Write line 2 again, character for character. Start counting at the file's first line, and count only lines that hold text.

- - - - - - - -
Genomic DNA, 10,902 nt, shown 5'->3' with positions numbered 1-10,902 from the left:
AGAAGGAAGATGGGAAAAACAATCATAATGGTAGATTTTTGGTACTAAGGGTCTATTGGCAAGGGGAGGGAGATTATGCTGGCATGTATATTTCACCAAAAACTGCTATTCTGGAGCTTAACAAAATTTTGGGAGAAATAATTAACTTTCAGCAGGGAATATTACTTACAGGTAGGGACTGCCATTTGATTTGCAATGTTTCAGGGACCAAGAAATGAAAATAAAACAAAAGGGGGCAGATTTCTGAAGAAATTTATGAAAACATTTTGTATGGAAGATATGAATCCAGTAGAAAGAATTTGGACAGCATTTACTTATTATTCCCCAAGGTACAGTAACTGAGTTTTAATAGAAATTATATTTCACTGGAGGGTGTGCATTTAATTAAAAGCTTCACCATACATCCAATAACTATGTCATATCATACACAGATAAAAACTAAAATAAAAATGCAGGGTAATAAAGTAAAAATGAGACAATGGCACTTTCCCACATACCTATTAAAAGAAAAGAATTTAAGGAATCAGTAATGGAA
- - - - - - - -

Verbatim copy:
AGAAGGAAGATGGGAAAAACAATCATAATGGTAGATTTTTGGTACTAAGGGTCTATTGGCAAGGGGAGGGAGATTATGCTGGCATGTATATTTCACCAAAAACTGCTATTCTGGAGCTTAACAAAATTTTGGGAGAAATAATTAACTTTCAGCAGGGAATATTACTTACAGGTAGGGACTGCCATTTGATTTGCAATGTTTCAGGGACCAAGAAATGAAAATAAAACAAAAGGGGGCAGATTTCTGAAGAAATTTATGAAAACATTTTGTATGGAAGATATGAATCCAGTAGAAAGAATTTGGACAGCATTTACTTATTATTCCCCAAGGTACAGTAACTGAGTTTTAATAGAAATTATATTTCACTGGAGGGTGTGCATTTAATTAAAAGCTTCACCATACATCCAATAACTATGTCATATCATACACAGATAAAAACTAAAATAAAAATGCAGGGTAATAAAGTAAAAATGAGACAATGGCACTTTCCCACATACCTATTAAAAGAAAAGAATTTAAGGAATCAGTAATGGAA